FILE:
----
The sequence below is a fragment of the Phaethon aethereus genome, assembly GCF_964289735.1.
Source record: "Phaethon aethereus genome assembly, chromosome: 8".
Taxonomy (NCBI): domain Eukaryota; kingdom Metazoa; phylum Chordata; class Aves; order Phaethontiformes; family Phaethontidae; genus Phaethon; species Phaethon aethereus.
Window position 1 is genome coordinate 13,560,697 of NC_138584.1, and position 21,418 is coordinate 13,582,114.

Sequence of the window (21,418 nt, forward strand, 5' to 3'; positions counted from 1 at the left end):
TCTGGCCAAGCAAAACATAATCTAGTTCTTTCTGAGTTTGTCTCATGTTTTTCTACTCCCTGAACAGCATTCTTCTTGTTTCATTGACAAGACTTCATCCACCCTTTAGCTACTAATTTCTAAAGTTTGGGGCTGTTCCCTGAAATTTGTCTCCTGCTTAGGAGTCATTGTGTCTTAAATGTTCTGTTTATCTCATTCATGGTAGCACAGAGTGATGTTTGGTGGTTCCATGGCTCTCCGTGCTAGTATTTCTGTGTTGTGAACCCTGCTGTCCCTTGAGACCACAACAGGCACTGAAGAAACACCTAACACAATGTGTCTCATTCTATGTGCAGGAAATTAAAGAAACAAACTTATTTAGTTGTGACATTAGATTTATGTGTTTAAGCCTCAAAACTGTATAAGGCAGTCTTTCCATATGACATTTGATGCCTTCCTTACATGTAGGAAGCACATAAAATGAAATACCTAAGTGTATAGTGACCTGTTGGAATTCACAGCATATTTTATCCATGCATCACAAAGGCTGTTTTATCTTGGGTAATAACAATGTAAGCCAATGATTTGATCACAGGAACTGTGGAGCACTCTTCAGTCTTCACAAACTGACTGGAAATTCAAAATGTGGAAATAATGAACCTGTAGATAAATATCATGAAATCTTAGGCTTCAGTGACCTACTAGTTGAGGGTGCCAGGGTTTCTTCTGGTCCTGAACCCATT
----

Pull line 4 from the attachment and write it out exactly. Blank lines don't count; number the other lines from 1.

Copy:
Window position 1 is genome coordinate 13,560,697 of NC_138584.1, and position 21,418 is coordinate 13,582,114.